Global software development on complex projects is common to enterprise software development and complicates the adoption of continuous delivery. In order for a set of large distributed teams to adopt continuous delivery and the mainline model, they must have the tools to overcome data isolation of all kinds:
A version control infrastructure that allows a developer at any site full access to the latest source code with the ability to commit frequently.
The ability to set up continuous integration (build and test) infrastructure that operates well under heavy load at multiple locations.
The support to cope with tens or hundreds of repositories containing the product components, configuration data, environment settings, and other necessary material.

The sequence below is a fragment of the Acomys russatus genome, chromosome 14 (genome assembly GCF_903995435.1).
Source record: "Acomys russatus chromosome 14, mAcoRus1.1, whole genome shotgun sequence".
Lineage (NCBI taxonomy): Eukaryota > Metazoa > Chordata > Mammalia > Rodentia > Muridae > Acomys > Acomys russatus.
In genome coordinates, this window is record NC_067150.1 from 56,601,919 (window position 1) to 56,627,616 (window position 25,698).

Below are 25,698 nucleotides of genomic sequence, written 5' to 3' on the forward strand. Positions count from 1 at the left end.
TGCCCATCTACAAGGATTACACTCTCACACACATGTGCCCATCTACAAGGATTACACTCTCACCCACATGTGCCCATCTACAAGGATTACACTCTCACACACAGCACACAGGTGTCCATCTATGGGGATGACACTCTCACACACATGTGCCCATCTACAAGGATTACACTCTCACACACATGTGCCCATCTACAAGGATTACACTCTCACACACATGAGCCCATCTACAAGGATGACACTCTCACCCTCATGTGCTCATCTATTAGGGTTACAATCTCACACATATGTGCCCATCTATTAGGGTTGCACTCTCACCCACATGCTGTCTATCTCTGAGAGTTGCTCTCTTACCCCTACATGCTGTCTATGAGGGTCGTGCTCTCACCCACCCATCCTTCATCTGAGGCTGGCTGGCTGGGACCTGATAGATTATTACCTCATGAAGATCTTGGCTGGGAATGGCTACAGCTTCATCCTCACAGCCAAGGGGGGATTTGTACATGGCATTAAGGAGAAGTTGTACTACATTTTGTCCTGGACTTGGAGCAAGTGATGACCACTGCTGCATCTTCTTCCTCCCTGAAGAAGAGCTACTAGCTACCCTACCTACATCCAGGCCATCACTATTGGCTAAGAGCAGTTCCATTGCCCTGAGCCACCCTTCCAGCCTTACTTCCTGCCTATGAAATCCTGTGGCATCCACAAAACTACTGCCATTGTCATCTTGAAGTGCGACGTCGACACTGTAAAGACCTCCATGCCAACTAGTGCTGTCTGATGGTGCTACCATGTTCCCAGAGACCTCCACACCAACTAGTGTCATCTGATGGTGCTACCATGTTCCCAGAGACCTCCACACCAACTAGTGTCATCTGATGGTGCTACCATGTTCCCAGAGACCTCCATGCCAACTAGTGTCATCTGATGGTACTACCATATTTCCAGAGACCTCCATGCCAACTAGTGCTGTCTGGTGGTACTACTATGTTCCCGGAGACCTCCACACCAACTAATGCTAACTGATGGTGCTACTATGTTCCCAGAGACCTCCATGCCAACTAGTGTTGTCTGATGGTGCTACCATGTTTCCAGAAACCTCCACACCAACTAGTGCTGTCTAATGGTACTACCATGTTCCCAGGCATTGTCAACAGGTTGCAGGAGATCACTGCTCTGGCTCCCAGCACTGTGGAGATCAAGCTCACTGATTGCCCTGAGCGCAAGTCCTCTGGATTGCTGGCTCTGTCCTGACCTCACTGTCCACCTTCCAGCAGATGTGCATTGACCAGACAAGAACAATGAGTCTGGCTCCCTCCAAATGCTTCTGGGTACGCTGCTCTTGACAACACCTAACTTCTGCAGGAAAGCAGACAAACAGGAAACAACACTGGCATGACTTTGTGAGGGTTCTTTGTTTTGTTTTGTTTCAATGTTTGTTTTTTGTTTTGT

In short, the mainline model reduces isolation introduced by non-optimal codeline models (i.e. new work lingering in long lived branches) to make sure that new work is available quickly. Development teams need the support of a solid SCM infrastructure to adopt the mainline model and avoid the isolation that often comes from working in large distributed teams.
Solving Continuous Delivery Challenges for Global Development with MultiSite Replication
An SCM system that only functions well in a LAN environment under moderate load will not suffice for global development projects. A simple master-slave data replication scheme will not overcome the complexities of operating in a large distributed environment.